10. Amen Jim!
    Fire is natures revitalizer. Humans building in the interface should be aware of the hazards just like people who build on the cost should be aware of hurricanes. They should insure their property accordingly.

  11. Agreed. this isn’t the “Out by 10:00 policy, but
    the necessity-during times of drought, to mash
    the fire before it grows. yes the woodlands need clean up-if allowed it would be a good thing. It isn’t
    just the firefighting methods of yesterady to blame.

  12. Cost per acre, Bob? Seriously? That thought process is one of the issues that has thrown us into the problems we now are facing.

  13. Pretty good thing that CalFire has the philosophy, though isn’t it…. in this case.

  14. THANKS, Jim, for your note there. I’ll never get used to CalFire either (or CALFIRE or CalfIre the angry baby cow); it’ll probably be CDF for me for a while yet …

    BUT … I loved your note that CDF has “a slightly different mission than USFS.” [hahaha]

    I’ll bet you laugh like I do when the perennial topic makes the news, the one in which some state politician (or even state forester!) claims that the USFS (and BLM et al) should hand over the federal lands to state management because the state could do SUCH a better job with wildlands/habitat/wildlife/fisheries/forestry/watershed/etc management. Well, yes, the state might be a bit more efficient when it comes to post-fire logging projects, and the state doesn’t have to comply with anywhere near what the feds do with forest management federal laws ,,, but guess what? If you’re Oregon facing the Biscuit Fire (or you’re Colorado today), you probably can’t handle the expense of a major fire season.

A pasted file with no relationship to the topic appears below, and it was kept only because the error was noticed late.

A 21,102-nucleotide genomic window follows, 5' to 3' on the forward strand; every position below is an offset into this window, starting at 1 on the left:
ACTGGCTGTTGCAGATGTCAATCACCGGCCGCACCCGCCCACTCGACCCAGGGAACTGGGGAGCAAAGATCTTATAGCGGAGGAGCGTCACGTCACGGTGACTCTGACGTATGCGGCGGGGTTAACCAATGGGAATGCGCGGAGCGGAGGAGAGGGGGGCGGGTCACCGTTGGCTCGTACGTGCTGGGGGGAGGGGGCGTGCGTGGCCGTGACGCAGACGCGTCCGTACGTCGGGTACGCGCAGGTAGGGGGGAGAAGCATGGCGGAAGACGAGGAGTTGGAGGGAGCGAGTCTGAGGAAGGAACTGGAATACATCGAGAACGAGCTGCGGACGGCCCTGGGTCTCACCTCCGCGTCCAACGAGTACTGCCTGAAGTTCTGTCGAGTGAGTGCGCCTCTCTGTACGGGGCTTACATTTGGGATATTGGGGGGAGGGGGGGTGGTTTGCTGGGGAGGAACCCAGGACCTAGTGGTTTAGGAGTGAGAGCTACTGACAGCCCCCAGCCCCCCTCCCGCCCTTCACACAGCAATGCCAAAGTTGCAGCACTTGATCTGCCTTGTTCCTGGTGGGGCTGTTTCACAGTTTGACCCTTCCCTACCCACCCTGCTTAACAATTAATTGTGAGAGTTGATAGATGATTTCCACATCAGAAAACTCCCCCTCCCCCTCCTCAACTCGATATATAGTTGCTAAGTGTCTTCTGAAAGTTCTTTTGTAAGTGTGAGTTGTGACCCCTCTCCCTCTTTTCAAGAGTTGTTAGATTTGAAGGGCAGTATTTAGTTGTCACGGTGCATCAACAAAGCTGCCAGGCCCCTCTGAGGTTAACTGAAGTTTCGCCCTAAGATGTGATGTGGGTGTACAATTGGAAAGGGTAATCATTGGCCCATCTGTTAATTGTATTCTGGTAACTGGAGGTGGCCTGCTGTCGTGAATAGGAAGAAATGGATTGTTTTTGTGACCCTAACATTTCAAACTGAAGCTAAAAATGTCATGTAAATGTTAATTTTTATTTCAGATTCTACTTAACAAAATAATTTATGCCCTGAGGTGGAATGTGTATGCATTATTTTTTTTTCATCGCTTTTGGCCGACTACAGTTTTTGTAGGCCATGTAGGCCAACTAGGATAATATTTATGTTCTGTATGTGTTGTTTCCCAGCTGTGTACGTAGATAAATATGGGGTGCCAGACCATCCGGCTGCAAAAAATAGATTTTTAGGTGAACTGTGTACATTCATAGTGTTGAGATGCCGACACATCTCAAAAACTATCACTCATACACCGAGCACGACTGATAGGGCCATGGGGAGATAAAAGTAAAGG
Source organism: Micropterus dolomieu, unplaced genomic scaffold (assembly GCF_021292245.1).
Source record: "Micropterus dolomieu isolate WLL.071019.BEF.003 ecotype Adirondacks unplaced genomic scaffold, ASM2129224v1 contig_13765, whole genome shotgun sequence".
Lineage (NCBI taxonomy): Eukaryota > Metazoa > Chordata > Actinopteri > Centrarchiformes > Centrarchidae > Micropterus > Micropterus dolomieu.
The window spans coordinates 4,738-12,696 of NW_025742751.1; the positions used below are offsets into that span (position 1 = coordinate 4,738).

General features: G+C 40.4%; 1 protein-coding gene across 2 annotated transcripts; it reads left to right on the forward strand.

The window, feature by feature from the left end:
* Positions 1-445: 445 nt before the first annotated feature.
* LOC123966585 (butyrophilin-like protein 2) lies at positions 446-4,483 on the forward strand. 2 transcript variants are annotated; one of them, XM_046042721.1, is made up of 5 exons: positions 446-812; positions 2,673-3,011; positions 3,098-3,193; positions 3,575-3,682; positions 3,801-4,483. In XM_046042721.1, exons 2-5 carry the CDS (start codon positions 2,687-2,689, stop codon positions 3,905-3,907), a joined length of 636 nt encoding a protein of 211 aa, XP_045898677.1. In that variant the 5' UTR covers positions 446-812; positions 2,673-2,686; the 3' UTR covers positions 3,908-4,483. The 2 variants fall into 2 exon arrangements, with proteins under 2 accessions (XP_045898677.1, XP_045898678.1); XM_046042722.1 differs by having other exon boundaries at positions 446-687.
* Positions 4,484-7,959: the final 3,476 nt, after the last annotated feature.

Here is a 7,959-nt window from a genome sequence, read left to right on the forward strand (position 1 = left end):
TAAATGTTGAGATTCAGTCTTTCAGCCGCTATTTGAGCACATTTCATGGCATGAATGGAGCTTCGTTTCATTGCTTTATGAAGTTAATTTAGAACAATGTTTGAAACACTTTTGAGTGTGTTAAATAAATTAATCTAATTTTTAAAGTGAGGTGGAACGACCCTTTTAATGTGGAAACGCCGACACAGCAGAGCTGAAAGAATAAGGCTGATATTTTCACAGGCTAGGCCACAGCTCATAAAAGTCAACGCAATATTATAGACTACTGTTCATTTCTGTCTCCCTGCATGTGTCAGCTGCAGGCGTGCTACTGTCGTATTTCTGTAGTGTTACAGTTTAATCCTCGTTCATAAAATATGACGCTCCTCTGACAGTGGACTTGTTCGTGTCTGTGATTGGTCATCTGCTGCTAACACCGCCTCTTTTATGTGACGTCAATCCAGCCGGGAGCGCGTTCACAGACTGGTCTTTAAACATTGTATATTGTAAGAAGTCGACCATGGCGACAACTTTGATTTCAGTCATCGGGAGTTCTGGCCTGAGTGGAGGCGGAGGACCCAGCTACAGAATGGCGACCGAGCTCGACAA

Whining about how the state might better manage federal lands is a good way for politicians to attract the attention of susceptible voters, but it’s also pretty idiotic when you look at the resource allocations (and shared expenses) of a bad fire season … and I’m thinking that 2012 might just be one of those seasons.